ICP Library Display Exhibition Sophie Calle. Take care of yourself. Arles: Actes Sud, 2007. TR681.W6 .C35 2007 David Campany (Editor). The Cinematic. London: Whitechapel; Cambridge, MA: MIT Press, 2007. TR850 .C46 2007 Philip-Lorca Dicorcia. Thousand. Gottingen: Steidl, 2007. TR592 .D53 2007 Odette England and Jennifer Garza-Cuen. Past Paper // Present Marks: responding to Rauschenberg. Santa… Continue reading Come along if you care, come along if you dare
Utatane. Rinko Kawauchi How can we perceive our world through photography? Are there any boundaries between reality and illusion, between the representative and transformative nature of photography? Photography is a medium of exploration and discovery, shaping the way we look at our micro and macrocosm. Using photography we can not only see but also imagine the… Continue reading Out of this World
ICP Library Display Exhibition Joan Fontcuberta. Contravisiones. 1974-1989. Barcelona: Ediciones Anómala; Cuenca: Fundación Antonio Pérez, 2020. TR654 .F65 2020 Karl Blossfeldt. Working collages. Cambridge: MIT Press, 2001. TR685 .B57 2001 Aaron Rothman. Signal noise. Santa Fe: Radius Books, 2018. TR660 .R684 2018 Maarten Dings. Moon, Photographing the Moon 1840–Now. Antwerp: Fotomuseum of Antwerp; Veurne: Hannibal Publishing,… Continue reading Out of this World
“Is history not simply that time when we were not born?” writes Roland Barthes in the very beginning of the second chapter of his book — Camera Lucida. In several paragraphs afterwards, Barthes describes his process “of looking for the truth of the face I had love” examining the photographs of time when he was… Continue reading On Memory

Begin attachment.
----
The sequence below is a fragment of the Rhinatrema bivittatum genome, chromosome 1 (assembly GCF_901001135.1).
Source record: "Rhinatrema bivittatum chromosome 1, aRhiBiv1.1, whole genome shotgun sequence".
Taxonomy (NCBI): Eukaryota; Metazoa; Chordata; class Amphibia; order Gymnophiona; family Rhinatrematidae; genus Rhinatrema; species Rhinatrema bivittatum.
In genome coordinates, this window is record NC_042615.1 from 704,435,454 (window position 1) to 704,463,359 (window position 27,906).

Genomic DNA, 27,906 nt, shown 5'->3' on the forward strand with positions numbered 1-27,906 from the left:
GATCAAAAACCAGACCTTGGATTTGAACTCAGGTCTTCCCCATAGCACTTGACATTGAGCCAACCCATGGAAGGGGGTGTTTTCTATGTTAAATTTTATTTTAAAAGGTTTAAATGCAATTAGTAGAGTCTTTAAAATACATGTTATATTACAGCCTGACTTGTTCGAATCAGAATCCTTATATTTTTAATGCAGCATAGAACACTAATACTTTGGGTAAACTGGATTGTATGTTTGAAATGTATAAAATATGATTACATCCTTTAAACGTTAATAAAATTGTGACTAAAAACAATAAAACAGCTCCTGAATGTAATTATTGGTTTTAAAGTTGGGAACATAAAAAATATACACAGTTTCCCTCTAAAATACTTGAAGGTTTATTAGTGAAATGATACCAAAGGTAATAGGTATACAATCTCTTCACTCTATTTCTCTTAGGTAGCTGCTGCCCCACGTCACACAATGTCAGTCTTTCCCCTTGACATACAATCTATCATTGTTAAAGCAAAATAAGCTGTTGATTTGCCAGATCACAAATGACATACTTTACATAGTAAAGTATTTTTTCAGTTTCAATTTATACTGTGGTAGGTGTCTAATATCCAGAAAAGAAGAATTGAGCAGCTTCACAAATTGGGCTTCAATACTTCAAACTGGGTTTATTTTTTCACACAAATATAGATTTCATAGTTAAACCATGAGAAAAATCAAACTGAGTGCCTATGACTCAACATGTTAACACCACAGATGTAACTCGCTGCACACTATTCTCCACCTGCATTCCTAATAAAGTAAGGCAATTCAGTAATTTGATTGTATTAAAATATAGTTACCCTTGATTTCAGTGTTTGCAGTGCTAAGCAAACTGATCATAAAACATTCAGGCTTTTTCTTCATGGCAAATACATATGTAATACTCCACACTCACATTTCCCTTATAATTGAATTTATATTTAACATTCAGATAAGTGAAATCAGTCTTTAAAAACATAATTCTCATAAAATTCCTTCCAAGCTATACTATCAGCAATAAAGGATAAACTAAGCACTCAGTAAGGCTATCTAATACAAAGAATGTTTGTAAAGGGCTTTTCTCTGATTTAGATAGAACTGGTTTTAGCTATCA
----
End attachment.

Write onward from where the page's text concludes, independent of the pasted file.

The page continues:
ICP Library Display Exhibition Eugene Atget. Eugene Atget. Millerton, NY: Aperture, 1980. TR653 .A83 1980 Roger Ballen. House project. London: Oodee, 2015. TR647 .B255 2015 Erich Hartmann. Where I was. Wien: Otto Muller, 2000. TR659.8 .H37 2000 David King. The commissar vanishes. New York: Metropolitan Books, 1997. TR85 .K55 Ulrich Mack. Kennedy in Berlin, 50th… Continue reading On Memory.
ICP Library Display Exhibition The display had been sitting empty for two years so we threw in a quick portraiture survey. Jamie Hawkesworth. Preston Bus Station. New York: Dashwood Books, 2017. TR681.Y6 .H382 2017 Deana Lawson. Deana Lawson: An Aperture Monograph. Aparture, 2018. TR140 .L384 2018 Jen Davis. Eleven Years. Heidelberg: Kehrer, 2014. TR681.W6 .D3811… Continue reading Some portraiture books.
Queering the Collection, 2019, a collaboration between GenderFail and the ICP Library from the publisher "Throughout 2018, the ICP Library collectively produced more than six in-house library installations and events considering representation in libraries at large. The success of this initiative resulted in an increase of the ICP Library’s holdings of queer, gender non-binary imagemakers,… Continue reading Notes on Queering the Collection(s) @ the ICP Library
Peter Hujar (1934-1987) The exhibition and catalog Peter Hujar - Speed of Life at the Morgan Library & Museum (January 26 - May 20, 2018) is an auspicious way to begin a review of the past year. The acquisition of Hujar's prints, contact sheets, and related materials by the Morgan represents the most extensive institutional… Continue reading Photo books, exhibitions & related events 2018 edition, part 1 – Peter Hujar, Oliver Wasow
Faced with the excess and diversity (where to start?) of publications in Queering the Collection, currently installed in the ICP Library, I was happy to find (& just by judging a book by its cover) a familiar name: Stephen Grebinski. This past fall at the Art Book Fair at P.S.1 I bought one of his… Continue reading Stephen Grebinski, Keyed to Masculine Comfort, 2015
Mariken Wessels spoke with me about her work and evolution as an artist. Here is our conversation: epd: When did you start making visual art works, and how did you start working with found materials? MW: Before I moved to Amsterdam to attend the Theater School I was already taking photographs. In the southern Dutch… Continue reading anybody’s image could become everybody’s image: an interview with Mariken Wessels